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Stroke Association recognizes hospital

Good Samaritan Regional Medical Center in Corvallis has again earned the American Heart Association/American Stroke Association’s Get with the Guidelines Stroke Gold Plus Quality Achievement Award and Target: StrokeSM Honor Roll Elite.

The awards recognize the hospital’s commitment to providing the most appropriate stroke treatment according to nationally recognized, research-based guidelines based on the latest scientific evidence.

To qualify for the awards, hospitals must meet specific goals in comprehensive stroke care and meet quality measures developed to reduce the time between the patient’s arrival at the hospital and treatment with the clot-buster tissue plasminogen activator, or tPA, the only drug approved by the U.S. Food and Drug Administration to treat ischemic stroke.

Good Samaritan also has met guidelines for a primary stroke center, featuring a system for rapid diagnosis and treatment of stroke patients admitted to the emergency department. As a primary stroke center, the hospital serves patients from Lincoln, Linn and Benton counties.

The Samaritan Stroke Services team includes emergency room doctors, neurologists, nurses, speech language specialists and others who work together to stop damaging effects of a stroke.

Academy graduates 911 operator

The Oregon Department of Public Safety Standards and Training graduated its 105th Basic Telecommunications Class last Aug. 11 at the academy in Salem.

Dispatcher David Francis of the Albany Police Department was among the graduates.

The two-week course includes emergency call-handling techniques, stress management, civil liability, ethics, criminal law, overview of fire-rescue and law enforcement operations, and a number of other topics. Upon completion of the course, students return to their employing agency to continue training for several months with a field training officer.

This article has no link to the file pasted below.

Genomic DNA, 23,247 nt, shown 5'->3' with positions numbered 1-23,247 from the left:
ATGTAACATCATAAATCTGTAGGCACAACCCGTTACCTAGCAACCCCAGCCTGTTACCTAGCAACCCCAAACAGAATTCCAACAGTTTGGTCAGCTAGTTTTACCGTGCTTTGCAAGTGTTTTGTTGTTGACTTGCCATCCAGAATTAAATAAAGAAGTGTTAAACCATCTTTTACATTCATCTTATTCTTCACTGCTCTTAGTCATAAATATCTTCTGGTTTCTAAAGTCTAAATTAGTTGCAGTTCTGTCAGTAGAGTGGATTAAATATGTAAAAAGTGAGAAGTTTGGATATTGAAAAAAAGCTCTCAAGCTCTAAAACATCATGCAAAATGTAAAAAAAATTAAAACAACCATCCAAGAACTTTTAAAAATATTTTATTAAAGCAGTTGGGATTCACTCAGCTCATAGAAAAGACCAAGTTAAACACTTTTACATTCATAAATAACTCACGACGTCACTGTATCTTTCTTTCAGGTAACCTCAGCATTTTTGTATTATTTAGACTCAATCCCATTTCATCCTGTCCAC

OSU dean earns spot on board 

Susan Tornquist, Lois Bates Acheson Dean of the College of Veterinary Medicine at Oregon State University in Corvallis, recently was named to the board of directors of the Association of American Veterinary Medical Colleges.

She is the at-large director for Region 1 in the United States.

Tornquist received a Doctor of Veterinary Medicine degree from Colorado State University in 1985 and spent six years working in a small animal private practice in Albuquerque, New Mexico. She completed a clinical pathology residency and doctoral degree at Washington State University and was board certified by the American College of Veterinary Pathology (Clinical Pathology) in 1994.

Tornquist joined the faculty at the OSU College of Veterinary Medicine in 1996 as an assistant professor of clinical pathology and head of the clinical pathology laboratory. She is a professor of clinical pathology. Tornquist was appointed associate dean of Student and Academic Affairs at OSU in 2005, became interim dean in October 2013 and was named permanent dean in April 2016.

Her research has focused on comparative hematology and cytology, infectious diseases and metabolic diseases.

Professionals join leadership class 

The recently organized Resource Education and Ag Leadership Oregon program has announced the selection of 30 natural resource professionals from throughout the state for its inaugural class.

Local participants include Kent Burkholder of Burkholder Farms in Albany, Doug Grott of Wilbur-Ellis in Corvallis, Rick Jones of Cascade Timber Consulting in Sweet Home, Macey Wessels of Barenbrug USA in Scio, and Matt Mattioda of Miller Timber Services in Albany.

These individuals were selected from a large pool of applicants, and reflect a diversity of resource producers, agricultural businesses, advocacy organizations and government agencies.

The program is a collaboration of industry and other groups throughout the state that have recognized the importance of developing and grooming natural resource leaders. The program will bring current and future leaders together from agriculture, fishing and forestry sectors in a series of five statewide sessions that started in November.

 

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